Bombing Islamic State Will Not Defeat Jihadists in Syria
Kurt Nimmo | Infowars,
Report says smaller Salafist groups will flourish and spread their ideology.
The coalition war against the Islamic State will not defeat radical Salafist Islam in Syria according to a report produced by the Center on Religion & Geopolitics.
If the effort to eradicate the Islamic State is eventually successful groups with a similar ideology such as al-Qaeda, al-Nusra, Jaish al-Islam and Ahrar al-Sham will replace it. The report states the “West risks making a strategic failure by focusing only on IS. Defeating it militarily will not end global jihadism. We cannot bomb an ideology, but our war is ideological.”
In order to be successful the effort to eradicate IS must be accompanied by an “intellectual and theological defeat of the pernicious ideology that drives it.”
“The greatest danger to the international community are the groups that share the ideology of Isis, but are being ignored in the battle to defeat the group.”
The report says 60% of the major Syrian rebel groups are Islamist extremists. Other estimates put the number far higher and state a “moderate” Syrian opposition is virtually nonexistent.
“The Free Syrian Army and the Syrian National Council, the vaunted bulwarks of the moderate opposition, only really exist in hotel lobbies and the minds of Western diplomats,” writes Ben Reynolds. “There is simply no real separation between ‘moderate’ rebel groups and hardline Salafists allied with al-Qaeda.”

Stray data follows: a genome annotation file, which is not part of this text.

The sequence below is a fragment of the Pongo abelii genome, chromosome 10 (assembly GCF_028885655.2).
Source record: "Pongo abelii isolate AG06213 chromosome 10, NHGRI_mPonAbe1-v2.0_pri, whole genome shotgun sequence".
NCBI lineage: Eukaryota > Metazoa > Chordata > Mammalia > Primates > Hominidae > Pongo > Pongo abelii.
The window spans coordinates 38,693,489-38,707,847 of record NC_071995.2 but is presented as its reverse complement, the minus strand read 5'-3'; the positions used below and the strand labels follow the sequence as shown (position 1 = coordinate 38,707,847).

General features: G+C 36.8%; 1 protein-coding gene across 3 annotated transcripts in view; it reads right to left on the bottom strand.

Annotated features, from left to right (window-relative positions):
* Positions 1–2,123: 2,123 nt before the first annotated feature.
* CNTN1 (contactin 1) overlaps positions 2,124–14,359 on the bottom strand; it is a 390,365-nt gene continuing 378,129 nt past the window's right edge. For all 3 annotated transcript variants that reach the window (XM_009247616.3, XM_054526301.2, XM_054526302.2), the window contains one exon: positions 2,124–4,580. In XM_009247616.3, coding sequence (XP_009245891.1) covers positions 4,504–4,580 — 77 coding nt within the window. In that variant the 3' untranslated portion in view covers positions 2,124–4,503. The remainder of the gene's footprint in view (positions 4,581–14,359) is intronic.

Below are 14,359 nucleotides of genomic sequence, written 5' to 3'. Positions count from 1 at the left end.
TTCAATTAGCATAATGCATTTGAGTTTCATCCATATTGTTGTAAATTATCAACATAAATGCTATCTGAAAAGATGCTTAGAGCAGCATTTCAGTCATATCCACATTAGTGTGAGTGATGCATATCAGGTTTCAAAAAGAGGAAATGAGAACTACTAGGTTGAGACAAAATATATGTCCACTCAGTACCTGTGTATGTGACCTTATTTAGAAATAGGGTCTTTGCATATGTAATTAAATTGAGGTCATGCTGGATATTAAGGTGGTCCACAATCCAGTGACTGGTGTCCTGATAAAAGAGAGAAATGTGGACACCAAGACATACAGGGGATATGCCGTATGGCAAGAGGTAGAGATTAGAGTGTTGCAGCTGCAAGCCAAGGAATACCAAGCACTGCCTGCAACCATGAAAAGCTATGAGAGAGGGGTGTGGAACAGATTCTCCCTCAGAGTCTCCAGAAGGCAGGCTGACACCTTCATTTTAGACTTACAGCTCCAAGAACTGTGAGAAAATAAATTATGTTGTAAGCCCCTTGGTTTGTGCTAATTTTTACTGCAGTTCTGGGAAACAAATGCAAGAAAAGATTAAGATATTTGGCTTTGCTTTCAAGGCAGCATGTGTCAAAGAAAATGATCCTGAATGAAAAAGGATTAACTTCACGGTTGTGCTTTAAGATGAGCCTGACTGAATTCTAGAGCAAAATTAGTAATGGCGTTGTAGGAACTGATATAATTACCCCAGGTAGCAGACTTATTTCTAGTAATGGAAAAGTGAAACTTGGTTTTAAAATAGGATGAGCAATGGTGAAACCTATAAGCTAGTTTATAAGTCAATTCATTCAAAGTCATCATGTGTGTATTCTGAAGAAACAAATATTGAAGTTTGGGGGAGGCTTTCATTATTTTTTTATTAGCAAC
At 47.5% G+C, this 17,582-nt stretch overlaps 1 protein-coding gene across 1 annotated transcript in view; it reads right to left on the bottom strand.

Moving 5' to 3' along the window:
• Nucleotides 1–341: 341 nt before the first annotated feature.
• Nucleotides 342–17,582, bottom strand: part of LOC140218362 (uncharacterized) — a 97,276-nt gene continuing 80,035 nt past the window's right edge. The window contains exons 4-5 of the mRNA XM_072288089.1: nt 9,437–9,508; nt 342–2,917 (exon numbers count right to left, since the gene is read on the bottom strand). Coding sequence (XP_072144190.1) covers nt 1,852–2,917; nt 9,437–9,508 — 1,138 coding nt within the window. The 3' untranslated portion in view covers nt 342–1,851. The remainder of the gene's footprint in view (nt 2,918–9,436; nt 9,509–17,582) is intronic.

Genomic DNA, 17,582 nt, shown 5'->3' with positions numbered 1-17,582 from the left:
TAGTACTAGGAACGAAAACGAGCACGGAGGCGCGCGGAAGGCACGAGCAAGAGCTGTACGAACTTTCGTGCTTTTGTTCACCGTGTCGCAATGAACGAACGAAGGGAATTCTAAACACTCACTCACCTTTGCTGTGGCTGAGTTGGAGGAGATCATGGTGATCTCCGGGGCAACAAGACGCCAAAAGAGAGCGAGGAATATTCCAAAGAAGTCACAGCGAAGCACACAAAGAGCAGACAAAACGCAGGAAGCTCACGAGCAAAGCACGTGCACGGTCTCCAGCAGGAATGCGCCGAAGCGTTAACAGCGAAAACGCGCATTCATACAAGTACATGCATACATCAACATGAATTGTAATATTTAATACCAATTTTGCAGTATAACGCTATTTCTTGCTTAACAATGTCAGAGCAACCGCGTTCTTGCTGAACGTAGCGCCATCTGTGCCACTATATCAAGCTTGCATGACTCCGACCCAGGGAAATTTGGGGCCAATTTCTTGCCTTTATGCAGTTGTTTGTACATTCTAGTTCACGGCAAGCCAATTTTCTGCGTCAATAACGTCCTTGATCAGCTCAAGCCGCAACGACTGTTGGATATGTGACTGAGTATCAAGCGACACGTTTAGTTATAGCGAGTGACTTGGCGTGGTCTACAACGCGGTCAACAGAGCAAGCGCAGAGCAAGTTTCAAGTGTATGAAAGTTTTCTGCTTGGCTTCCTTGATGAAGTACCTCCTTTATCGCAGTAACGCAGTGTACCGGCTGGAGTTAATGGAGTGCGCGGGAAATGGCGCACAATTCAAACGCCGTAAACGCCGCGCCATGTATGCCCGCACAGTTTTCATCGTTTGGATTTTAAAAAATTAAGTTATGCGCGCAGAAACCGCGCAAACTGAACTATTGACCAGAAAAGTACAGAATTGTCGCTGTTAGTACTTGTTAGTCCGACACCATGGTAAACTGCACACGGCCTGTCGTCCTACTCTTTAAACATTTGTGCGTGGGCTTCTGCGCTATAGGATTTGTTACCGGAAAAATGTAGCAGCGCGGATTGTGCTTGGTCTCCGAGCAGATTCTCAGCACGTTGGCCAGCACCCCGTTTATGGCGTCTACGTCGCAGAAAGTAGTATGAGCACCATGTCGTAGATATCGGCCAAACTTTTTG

For the Russians the so-called moderate opposition is an unknown quantity. “I don’t think anybody has yet explained what moderate opposition is, and Putin demonstrated quite active interest in the issue and asked in which way the moderate opposition was different from the immoderate opposition,” Dmitry Peskov, Vladimir Putin’s spokesman, told Rossiya 1 TV in October.
The report does not mention the fact the Islamic State and other lesser known jihadists groups in Syria receive financing from wealthy patrons in the Gulf Emirates, in particular Qatar and Saudi Arabia.
In early 2014 then Iraqi Prime Minister Nouri al-Maliki accused Saudi Arabia and Qatar of openly funding the Islamic State and other Sunni Salafist groups.
Turkey also funds IS through an illegal oil trade. Last week a report prepared on behalf of the Norwegian foreign ministry by Rystad Energy revealed “large quantities of oil have been smuggled across the border to Turkey from IS-controlled areas in Syria and Iraq.” The “oil is sent by tankers via smuggling routes across the border [and] is sold at greatly reduced prices, from 25 to 45 dollars a barrel,” according to the report.